Single Track is the result of Michael Winter (who acts as the composer) combining with the experimental ensemble Liminar. The inspirational basis for Single Track was Winter's desire to create a piece of music that illustrated all the possible ways of articulating a 6-note chord with 7 instruments. However, rather than being an aleatoric and unbound articulation, this piece was to have two conceptual constraints. Firstly, the timbral change over the duration of the piece would be minimal. Secondly, each instrument would mimic the instrument that occurred prior. This mimicry could be either an exact replication of that prior instrument's rhythms or a transformation of that prior instrument's rhythms. In Winter's words, the voices would be "...cyclic shifts of each other."
To actualize this concept, Winter turned to the computational notion of a Gray code (which is an encoding of numbers such that adjacent numbers have a single digit differing by 1). The existence of Gray codes showed that Winter's proposed morphological constraints could be adhered to. However, Winter was not interested in the modal flavor of these morphological constraints. Winter, rather, wanted to find a way of concretely realizing these morphological constraints. After much scouring, Winter found "...a computational method that matched verbatim all the morphological constraints that I originally intended..." It is this computational method that provides the skeleton for Single Track.
Single Track consists of one track (shock). Efflorescent strings signify the beginning of the sonic tapestry, twisting and turning in total jubilation. Then, a lower register string instrument joins, which attempts to mimic the lively and fervid. Yet, despite its best efforts, it always lags because of its baritone and cumbersome nature. Here the listener sees Winter's "cyclic shifts" in play. Wispy and raspy woodwind instrumentation then enter, juxtaposing the voluptuous and thick tones of the layered string instrumentation. The computational and calculated basis of Single Track facilitates subtle and tender progressions. Emulating a late Talk-Talk song, instruments surreptitiously slide into place. After a series of nuanced mutations, the track becomes a polyrhythmic deluge; sets of individual rhythms all coalesce into a pulsating morass. Islands of staccato and legato rhythms interplay and converse.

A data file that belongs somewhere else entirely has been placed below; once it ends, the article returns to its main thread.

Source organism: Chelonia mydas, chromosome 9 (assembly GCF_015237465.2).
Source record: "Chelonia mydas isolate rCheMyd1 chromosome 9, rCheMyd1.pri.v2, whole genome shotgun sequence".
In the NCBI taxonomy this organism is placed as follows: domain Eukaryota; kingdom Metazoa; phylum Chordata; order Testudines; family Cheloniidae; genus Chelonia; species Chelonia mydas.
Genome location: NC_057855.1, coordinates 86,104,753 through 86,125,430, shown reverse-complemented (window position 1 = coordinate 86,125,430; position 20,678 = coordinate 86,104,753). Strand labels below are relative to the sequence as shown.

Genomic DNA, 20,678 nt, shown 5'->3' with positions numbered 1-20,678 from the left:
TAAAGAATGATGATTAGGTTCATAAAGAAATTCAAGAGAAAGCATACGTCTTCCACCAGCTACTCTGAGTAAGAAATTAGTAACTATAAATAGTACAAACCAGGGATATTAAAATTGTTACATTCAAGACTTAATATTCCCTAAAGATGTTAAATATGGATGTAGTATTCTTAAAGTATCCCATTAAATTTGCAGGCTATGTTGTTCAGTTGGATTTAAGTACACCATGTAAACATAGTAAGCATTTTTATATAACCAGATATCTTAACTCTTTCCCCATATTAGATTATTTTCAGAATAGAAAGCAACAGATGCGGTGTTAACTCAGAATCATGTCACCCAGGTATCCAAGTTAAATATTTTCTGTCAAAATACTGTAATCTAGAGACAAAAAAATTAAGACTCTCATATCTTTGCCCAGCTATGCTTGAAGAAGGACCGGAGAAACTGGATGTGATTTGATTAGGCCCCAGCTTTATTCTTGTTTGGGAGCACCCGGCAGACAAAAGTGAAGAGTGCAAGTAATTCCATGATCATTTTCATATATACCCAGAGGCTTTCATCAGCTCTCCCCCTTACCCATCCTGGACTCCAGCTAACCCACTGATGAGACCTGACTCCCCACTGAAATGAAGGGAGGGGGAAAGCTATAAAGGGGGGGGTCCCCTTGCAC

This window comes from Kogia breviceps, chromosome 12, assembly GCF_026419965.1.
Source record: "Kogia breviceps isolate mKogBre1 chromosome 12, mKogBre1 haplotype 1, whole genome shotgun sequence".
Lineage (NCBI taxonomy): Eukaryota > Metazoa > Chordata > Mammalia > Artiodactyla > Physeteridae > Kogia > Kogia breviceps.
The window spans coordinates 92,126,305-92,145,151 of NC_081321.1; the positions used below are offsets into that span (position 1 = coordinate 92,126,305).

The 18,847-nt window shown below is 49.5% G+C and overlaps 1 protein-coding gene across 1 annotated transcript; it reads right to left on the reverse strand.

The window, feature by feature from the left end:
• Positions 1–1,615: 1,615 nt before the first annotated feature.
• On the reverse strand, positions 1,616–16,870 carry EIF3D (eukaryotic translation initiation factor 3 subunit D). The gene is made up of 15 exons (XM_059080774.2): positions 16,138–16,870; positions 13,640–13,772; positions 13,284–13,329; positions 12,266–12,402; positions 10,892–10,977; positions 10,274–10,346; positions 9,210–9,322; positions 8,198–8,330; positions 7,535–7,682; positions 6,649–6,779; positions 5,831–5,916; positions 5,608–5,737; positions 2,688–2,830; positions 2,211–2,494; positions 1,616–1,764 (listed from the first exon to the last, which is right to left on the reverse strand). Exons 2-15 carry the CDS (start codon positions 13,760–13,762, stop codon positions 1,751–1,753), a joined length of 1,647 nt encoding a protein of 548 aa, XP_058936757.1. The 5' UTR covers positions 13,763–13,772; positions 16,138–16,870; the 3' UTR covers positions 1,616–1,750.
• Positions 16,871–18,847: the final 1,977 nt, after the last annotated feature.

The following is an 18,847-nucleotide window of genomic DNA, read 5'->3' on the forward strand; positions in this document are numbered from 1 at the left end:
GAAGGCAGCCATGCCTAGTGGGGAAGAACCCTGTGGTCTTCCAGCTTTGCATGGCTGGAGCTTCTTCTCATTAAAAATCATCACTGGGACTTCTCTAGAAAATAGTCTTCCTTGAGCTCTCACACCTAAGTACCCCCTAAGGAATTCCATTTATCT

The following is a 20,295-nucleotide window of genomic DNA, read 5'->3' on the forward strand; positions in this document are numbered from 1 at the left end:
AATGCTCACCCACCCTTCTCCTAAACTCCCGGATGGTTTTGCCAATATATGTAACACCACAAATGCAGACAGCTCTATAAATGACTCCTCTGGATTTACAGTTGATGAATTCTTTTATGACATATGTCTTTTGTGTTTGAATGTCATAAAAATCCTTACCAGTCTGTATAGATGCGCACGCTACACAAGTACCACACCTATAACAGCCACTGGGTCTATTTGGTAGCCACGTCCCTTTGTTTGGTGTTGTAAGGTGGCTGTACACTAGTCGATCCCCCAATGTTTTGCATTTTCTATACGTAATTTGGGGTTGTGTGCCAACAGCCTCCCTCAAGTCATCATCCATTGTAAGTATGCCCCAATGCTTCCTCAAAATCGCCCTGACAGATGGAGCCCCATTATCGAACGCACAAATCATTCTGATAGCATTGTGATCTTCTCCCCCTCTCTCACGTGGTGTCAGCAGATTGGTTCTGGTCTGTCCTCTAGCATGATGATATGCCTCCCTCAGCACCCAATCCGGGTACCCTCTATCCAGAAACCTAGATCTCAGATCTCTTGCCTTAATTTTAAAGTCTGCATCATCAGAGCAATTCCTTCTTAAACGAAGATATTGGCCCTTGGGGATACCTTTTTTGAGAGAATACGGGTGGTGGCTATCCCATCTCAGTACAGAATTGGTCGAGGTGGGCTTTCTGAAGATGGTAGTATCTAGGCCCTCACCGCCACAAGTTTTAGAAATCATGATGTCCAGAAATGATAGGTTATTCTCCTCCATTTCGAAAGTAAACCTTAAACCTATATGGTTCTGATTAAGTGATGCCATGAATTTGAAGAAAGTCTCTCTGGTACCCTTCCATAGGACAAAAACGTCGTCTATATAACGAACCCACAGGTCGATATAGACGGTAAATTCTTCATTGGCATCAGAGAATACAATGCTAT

Yet, after this rhythmic apotheosis, a prolonged denouement begins. This denouement is an unintended consequence of the idea behind the song itself. The computational method that Winter found had a quirk: for the morphological constraints to be adhered to, when each successive voice enters, the prior voices slow down. This consequence, albeit an unintended one, creates a totally sui generis listening experience. These calculated sonic decelerations and incremental changes are inconspicuous. The listener only becomes cognizant of these alterations and transformations when it's too late. After certain progressions and mutations, I found myself asking the question that David Byrne asked during 'Once in a Lifetime': "how did I get here?"
Once lively rhythms begin to mature and age. The sedative brass instrumentation quells the strings such that they become overtly contemplative. Pensive thought replaces paroxysmal explosions. Eventually, the strings are sedated sufficiently; they morph into the brass instrumentation, constructing vast compositional swells. Overcome by age and fatigue, instruments begin to drop out. The denouement is concluded by a lonesome viola. The final then rhythm ceases.
Single Track represents a mathematization of sound. It undercuts the pervasive belief (a belief which I have expressed before) that art is vitally singular, and ipso facto resists theoreticization. Through Single Track, Winter and Liminar show that the sonic and the mathematical are coextensive. Beyond being coextensive, these two domains can — when fused — create a totally singular and unique listening experience.
Comments and Feedback: